Making sure the North Island Hospitals are equipped to handle the latest information technology needs is a huge job. Just ask Tom Stone, Island Health network architect.
“This is the biggest job we’ve ever done at Island Health,” Stone said. “I’ve been here 12 years and we haven’t done anything this big. The last one we did that was sizable was the Patient Care Centre (PCC, in Victoria) but that wasn’t this big.”
“The new hospitals are going to be so tech oriented, so the network becomes very critical. What we’ve done here is we’ve configured over a thousand network devices.”
Those devices included network switches, routers and firewalls, all brought to a single warehouse where each had to be unpacked, given an asset tag, configured, repacked and labelled for transportation by Island Health’s network team – and partner Boardwalk Communications – over a two-month period. From there, the devices were shipped to the new Comox Valley and Campbell River hospitals for installation.
‘The electricians are taking them out of the boxes and putting them in racks,” Stone explained. “We’ve drawn diagrams that say ‘put it in this room, in this rack, literally telling them exactly where in the building to put this box.”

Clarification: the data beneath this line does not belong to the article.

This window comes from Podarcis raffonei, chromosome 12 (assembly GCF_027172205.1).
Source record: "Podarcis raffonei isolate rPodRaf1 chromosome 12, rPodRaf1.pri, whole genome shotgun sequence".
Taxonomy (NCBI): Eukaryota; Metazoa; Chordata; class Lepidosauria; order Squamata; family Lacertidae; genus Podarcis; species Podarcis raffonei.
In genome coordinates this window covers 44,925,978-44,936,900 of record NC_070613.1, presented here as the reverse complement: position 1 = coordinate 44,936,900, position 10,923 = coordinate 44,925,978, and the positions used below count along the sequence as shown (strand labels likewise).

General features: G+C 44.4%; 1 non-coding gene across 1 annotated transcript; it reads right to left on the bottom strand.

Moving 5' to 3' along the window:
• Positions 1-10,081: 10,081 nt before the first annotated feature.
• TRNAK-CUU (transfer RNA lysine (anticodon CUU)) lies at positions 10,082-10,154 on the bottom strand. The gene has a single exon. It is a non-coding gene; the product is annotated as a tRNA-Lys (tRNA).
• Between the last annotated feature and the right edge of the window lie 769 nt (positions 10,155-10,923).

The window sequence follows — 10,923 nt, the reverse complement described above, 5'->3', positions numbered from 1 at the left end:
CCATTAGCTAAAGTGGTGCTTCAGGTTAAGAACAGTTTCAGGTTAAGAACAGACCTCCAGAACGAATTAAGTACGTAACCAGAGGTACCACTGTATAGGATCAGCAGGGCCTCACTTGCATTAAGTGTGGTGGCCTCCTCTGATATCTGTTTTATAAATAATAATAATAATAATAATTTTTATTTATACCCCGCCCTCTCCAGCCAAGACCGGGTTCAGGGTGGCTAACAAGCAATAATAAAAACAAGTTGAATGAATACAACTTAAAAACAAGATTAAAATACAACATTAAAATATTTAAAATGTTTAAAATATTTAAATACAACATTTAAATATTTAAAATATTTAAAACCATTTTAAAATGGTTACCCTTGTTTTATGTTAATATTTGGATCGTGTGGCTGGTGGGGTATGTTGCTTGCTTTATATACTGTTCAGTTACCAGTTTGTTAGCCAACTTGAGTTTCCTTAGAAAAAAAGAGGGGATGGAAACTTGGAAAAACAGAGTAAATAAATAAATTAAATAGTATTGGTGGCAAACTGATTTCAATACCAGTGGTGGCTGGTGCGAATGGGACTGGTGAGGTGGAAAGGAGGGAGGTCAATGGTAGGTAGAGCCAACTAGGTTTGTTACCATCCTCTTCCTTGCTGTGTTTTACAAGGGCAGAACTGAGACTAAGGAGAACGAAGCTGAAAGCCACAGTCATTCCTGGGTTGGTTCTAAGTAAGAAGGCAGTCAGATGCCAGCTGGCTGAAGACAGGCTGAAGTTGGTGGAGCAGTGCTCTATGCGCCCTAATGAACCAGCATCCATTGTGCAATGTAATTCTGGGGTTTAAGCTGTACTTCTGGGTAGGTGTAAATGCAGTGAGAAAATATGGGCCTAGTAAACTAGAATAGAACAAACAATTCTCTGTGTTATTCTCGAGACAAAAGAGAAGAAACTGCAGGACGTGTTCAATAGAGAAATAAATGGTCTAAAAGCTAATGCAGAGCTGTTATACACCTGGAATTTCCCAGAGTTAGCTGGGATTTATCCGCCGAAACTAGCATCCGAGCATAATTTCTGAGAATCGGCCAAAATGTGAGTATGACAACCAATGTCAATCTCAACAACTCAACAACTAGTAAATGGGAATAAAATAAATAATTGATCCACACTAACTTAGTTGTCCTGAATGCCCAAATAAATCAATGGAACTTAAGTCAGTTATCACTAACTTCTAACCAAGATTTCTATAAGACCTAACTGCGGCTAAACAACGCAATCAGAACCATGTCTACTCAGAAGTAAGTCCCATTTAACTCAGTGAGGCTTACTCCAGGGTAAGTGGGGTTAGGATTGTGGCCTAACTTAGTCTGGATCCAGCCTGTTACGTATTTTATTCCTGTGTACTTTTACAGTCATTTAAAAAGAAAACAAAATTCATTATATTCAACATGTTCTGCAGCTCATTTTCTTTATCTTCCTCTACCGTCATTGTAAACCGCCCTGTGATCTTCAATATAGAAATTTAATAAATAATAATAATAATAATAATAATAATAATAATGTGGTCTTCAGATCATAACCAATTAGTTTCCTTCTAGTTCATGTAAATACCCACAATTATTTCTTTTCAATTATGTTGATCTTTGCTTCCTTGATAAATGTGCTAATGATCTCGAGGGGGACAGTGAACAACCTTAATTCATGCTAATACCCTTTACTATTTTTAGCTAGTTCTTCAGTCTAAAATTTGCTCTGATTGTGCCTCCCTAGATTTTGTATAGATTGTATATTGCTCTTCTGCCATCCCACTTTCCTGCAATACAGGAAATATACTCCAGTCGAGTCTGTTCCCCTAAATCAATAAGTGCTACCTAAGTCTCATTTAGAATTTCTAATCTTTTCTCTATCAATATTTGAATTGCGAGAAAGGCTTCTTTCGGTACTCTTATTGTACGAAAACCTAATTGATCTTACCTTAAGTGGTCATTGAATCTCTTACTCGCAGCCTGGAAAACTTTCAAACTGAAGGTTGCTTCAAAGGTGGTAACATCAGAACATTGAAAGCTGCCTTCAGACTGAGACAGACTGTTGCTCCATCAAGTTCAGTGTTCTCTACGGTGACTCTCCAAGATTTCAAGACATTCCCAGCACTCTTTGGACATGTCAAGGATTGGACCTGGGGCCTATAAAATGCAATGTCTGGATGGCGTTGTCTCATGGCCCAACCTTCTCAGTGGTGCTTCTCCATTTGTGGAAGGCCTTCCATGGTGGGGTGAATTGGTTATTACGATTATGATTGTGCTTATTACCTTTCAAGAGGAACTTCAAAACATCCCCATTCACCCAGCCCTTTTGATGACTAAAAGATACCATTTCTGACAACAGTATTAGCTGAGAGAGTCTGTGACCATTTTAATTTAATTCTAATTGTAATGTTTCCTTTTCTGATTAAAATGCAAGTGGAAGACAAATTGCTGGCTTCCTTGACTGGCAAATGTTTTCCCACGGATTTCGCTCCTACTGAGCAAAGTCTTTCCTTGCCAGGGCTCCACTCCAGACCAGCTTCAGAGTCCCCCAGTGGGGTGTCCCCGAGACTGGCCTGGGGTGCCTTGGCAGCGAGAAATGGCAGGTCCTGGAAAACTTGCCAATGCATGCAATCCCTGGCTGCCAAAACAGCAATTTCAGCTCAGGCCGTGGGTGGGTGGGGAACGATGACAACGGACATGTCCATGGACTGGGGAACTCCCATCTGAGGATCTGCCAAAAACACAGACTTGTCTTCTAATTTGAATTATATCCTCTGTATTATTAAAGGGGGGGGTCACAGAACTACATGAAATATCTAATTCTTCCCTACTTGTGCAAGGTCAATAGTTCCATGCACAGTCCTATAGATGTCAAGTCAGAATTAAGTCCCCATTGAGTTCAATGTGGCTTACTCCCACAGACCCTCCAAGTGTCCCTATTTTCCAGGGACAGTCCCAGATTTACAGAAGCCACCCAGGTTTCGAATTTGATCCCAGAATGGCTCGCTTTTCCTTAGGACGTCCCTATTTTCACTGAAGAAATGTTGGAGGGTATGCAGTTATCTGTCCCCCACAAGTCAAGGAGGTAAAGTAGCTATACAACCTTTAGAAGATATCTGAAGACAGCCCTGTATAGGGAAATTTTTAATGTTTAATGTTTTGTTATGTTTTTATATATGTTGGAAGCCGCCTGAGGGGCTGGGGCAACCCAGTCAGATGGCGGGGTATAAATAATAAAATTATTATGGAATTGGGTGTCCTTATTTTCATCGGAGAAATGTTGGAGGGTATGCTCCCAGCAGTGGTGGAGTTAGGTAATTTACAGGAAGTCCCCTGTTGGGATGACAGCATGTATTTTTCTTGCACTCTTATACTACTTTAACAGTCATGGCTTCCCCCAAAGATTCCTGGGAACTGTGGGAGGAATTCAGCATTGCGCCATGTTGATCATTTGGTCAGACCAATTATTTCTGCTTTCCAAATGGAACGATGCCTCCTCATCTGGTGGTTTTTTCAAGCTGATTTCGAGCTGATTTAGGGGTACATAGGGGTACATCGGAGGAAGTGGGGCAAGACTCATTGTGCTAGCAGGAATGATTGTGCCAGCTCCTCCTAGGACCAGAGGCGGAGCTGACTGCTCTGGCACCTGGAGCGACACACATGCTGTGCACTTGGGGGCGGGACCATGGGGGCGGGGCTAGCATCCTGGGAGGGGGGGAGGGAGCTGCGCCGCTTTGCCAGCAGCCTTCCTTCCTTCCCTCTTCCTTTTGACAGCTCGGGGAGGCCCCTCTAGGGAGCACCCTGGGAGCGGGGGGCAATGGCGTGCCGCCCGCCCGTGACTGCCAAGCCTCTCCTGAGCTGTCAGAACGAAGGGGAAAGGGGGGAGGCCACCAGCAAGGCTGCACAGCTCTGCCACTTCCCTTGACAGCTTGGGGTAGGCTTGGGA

Each hospital will feature an amazing level of interconnectivity. Stone said each network room will have a rack with up to 12 network switches. Overall, the two new hospitals will have roughly 13,000 network connections.
Network rooms will be spread throughout the hospitals, along with two equipment rooms, one on the roof and one in Level zero with servers in them.
“That’s where the outside world connects to the hospital,” said Stone. “That’s where the servers are, where all the logic is, where all the intelligence is.”
The network in each of the new hospitals will do many things. It will connect computers and printers for uses such as recording medical data in the Electronic Health Record. It will provide the phone systems for the hospitals. It will also be used for many medical devices, such as vital signs monitors (which take blood pressure, temperature, etc.) as well as infusion pumps, wound cameras, Telehealth and other video conferencing, and facilitates connections such as the nurse call system.
The networks will be ‘converged’ networks where wireless and hard-wired systems work together.
Stone said the configuration job has gone well.
“I think the main thing is that we’re ready,” he said. “We’re ready on time.”